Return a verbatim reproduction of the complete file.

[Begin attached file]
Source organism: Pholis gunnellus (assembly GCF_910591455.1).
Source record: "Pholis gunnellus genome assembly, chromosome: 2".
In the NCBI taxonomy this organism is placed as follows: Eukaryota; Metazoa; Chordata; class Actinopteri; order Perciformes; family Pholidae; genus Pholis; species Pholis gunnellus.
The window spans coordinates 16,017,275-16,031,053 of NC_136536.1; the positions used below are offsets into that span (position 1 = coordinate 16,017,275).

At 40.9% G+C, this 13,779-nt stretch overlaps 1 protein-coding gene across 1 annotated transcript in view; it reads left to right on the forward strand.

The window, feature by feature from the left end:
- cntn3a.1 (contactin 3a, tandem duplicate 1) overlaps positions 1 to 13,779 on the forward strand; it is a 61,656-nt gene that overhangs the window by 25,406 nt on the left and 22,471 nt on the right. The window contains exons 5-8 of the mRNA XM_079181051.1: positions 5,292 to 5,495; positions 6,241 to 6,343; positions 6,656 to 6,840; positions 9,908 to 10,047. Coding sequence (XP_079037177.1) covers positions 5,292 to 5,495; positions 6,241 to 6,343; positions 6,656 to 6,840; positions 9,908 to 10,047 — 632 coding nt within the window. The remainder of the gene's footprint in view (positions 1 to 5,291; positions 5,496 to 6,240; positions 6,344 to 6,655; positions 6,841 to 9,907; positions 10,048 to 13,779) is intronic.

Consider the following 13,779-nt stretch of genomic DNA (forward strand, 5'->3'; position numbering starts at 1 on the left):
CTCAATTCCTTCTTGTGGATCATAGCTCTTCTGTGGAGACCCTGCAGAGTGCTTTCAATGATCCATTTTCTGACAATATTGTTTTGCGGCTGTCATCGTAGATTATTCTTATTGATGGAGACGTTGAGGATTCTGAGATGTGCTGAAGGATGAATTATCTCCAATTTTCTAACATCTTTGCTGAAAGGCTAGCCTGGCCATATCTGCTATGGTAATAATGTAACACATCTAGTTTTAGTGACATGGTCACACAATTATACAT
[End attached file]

Source organism: Pholis gunnellus (assembly GCF_910591455.1).
Source record: "Pholis gunnellus genome assembly, chromosome: 2".
In the NCBI taxonomy this organism is placed as follows: Eukaryota; Metazoa; Chordata; class Actinopteri; order Perciformes; family Pholidae; genus Pholis; species Pholis gunnellus.
The window spans coordinates 16,017,275-16,031,053 of NC_136536.1; the positions used below are offsets into that span (position 1 = coordinate 16,017,275).

At 40.9% G+C, this 13,779-nt stretch overlaps 1 protein-coding gene across 1 annotated transcript in view; it reads left to right on the forward strand.

The window, feature by feature from the left end:
- cntn3a.1 (contactin 3a, tandem duplicate 1) overlaps positions 1 to 13,779 on the forward strand; it is a 61,656-nt gene that overhangs the window by 25,406 nt on the left and 22,471 nt on the right. The window contains exons 5-8 of the mRNA XM_079181051.1: positions 5,292 to 5,495; positions 6,241 to 6,343; positions 6,656 to 6,840; positions 9,908 to 10,047. Coding sequence (XP_079037177.1) covers positions 5,292 to 5,495; positions 6,241 to 6,343; positions 6,656 to 6,840; positions 9,908 to 10,047 — 632 coding nt within the window. The remainder of the gene's footprint in view (positions 1 to 5,291; positions 5,496 to 6,240; positions 6,344 to 6,655; positions 6,841 to 9,907; positions 10,048 to 13,779) is intronic.

Consider the following 13,779-nt stretch of genomic DNA (forward strand, 5'->3'; position numbering starts at 1 on the left):
CTCAATTCCTTCTTGTGGATCATAGCTCTTCTGTGGAGACCCTGCAGAGTGCTTTCAATGATCCATTTTCTGACAATATTGTTTTGCGGCTGTCATCGTAGATTATTCTTATTGATGGAGACGTTGAGGATTCTGAGATGTGCTGAAGGATGAATTATCTCCAATTTTCTAACATCTTTGCTGAAAGGCTAGCCTGGCCATATCTGCTATGGTAATAATGTAACACATCTAGTTTTAGTGACATGGTCACACAATTATACAT